[post="32122"]<{POST_SNAPBACK}>[/post]

Spinning off Delphi didn't work to well do you think doing it with a different part of the company would work better?
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Agree with it or not--it happens; medical plans cover your whole health -- which includes everything from mental illness to inablity to (insert mental image here). Here's more ridiculousness: When my first-born was soon-to-arrive, I had my hospital "pre-approved".. that is, I filled out the paperwork in advance, and submitted it - and basically greased the wheels for all of the upcoming costs associated with child-birth. It's a fairly commonplace thing to pre-submit paperwork so that everything is ready. We were using a "in-network" hospital - so everything should be good-to-go, right? Wrong! My insurance company didn't pay a bill for 14 months; I kept getting notices for the remainder (we are req'd to pay 10% of a bill upto a cap amount) every month throughout that time period. I was getting notices that they were "submitting the bill for third-party pricing" and that the original paperwork wasn't coded correctly. The best? It was when my son recieved a form asking whether the above charges (his birth) were the result of a workplace injury. At that point, I gathered all paperwork and photocopied everything. I wrote a scathing letter and I mailed a copy to the state's attorney general, to the better business bureau, and to the ins. company itself. My next piece of correspondance from them? A statement showing the full balance paid. BTW, the BBB didn't do much but the atty general's office was tremendously helpful; writing a letter (cc'ing me), and making several phone calls on my behalf. After that I was quick to discover the ins. co.'s limit on "preventative medicine". Quite simply, they covered preventative medicine upto $150 per family member per year. My newborn, as every parent finds out, requires something like 5-6 shots during their first year -- at a cost of about $300 ea. Yup -> that's considered "preventative medicine". So what's more ridiculous? Viagra coverage or denying a newborn's shots? These aren't UAW issues or GM issues. It's ins. company/medical industry issues -- and it is a HUGE problem for every employer and every worker in the US. It needs to be dealt with soon.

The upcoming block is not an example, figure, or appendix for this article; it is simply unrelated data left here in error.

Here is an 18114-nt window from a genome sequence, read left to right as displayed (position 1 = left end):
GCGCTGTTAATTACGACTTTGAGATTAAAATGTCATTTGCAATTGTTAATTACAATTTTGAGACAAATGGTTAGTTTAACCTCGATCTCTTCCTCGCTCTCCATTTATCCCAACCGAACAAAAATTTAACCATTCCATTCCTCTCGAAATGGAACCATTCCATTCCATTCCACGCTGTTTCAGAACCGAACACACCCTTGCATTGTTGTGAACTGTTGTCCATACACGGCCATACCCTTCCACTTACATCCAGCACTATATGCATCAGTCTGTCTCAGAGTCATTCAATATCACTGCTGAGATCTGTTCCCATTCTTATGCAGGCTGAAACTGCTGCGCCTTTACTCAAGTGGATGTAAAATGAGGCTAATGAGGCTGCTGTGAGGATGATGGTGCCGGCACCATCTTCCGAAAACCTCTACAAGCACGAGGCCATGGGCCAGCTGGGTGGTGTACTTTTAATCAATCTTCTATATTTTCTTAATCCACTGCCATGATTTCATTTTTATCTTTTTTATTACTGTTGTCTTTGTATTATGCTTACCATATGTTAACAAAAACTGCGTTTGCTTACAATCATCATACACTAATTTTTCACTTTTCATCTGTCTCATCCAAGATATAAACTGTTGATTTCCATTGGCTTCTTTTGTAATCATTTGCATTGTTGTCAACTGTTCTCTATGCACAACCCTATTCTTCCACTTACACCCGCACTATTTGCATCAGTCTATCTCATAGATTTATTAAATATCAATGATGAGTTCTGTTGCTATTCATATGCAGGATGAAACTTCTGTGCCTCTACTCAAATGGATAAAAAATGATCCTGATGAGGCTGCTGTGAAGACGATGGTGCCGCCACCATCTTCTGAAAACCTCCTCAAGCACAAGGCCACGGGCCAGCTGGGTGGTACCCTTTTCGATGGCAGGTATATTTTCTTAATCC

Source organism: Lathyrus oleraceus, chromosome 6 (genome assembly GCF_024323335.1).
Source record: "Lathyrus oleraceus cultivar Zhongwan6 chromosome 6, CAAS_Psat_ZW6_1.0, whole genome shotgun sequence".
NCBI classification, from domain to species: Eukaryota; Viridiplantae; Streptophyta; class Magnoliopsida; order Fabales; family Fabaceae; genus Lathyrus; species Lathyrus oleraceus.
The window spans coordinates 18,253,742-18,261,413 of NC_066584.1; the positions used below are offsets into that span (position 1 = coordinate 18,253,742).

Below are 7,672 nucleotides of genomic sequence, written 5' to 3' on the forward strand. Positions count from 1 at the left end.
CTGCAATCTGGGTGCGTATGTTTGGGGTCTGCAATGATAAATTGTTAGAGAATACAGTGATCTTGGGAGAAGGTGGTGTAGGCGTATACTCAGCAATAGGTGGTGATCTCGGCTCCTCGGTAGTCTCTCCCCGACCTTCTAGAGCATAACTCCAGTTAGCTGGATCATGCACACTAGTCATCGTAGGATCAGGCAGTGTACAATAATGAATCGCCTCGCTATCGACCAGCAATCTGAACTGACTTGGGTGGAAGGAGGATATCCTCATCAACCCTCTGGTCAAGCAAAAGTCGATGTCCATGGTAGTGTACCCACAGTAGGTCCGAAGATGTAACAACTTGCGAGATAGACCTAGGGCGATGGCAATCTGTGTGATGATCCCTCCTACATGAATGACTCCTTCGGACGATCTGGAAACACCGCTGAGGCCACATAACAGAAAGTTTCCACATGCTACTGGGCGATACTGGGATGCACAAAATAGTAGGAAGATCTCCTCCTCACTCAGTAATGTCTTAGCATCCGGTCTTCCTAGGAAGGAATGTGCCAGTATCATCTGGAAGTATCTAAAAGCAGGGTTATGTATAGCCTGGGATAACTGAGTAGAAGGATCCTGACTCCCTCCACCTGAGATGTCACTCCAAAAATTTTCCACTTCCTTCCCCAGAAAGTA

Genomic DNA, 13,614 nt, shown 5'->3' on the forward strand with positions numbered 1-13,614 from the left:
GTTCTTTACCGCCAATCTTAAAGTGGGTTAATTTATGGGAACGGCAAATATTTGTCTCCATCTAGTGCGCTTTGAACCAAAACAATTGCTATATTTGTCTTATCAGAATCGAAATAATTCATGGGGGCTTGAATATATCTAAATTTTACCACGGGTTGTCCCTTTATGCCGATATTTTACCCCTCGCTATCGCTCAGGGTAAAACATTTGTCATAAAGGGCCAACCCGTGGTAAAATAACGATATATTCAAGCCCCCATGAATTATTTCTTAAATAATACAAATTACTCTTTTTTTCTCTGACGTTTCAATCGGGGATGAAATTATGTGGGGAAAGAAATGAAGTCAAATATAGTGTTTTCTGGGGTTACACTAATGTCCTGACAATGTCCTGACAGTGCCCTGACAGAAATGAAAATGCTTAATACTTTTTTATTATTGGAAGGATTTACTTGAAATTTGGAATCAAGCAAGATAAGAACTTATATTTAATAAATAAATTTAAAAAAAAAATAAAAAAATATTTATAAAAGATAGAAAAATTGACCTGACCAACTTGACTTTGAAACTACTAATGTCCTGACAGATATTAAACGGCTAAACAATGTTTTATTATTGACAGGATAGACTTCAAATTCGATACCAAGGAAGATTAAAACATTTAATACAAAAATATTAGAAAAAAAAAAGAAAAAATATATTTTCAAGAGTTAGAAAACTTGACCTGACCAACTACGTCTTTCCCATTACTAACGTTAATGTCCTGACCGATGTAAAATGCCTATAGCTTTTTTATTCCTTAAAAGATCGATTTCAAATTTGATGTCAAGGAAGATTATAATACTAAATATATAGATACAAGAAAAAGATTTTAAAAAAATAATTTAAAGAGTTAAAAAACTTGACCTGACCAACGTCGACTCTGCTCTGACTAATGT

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Agree with it or not--it happens; medical plans cover your whole health -- which includes everything from mental illness to inablity to (insert mental image here).

Here's more ridiculousness:

When my first-born was soon-to-arrive, I had my hospital "pre-approved".. that is, I filled out the paperwork in advance, and submitted it - and basically greased the wheels for all of the upcoming costs associated with child-birth.  It's a fairly commonplace thing to pre-submit paperwork so that everything is ready.  We were using a "in-network" hospital - so everything should be good-to-go, right?  Wrong!  My insurance company didn't pay a bill for 14 months; I kept getting notices for the remainder (we are req'd to pay 10% of a bill upto a cap amount) every month throughout that time period.  I was getting notices that they were "submitting the bill for third-party pricing" and that the original paperwork wasn't coded correctly.  The best?  It was when my son recieved a form asking whether the above charges (his birth) were the result of a workplace injury.  At that point, I gathered all paperwork and photocopied everything.  I wrote a scathing letter and I mailed a copy to the state's attorney general, to the better business bureau, and to the ins. company itself.  My next piece of correspondance from them?  A statement showing the full balance paid.  BTW, the BBB didn't do much but the atty general's office was tremendously helpful; writing a letter (cc'ing me), and making several phone calls on my behalf.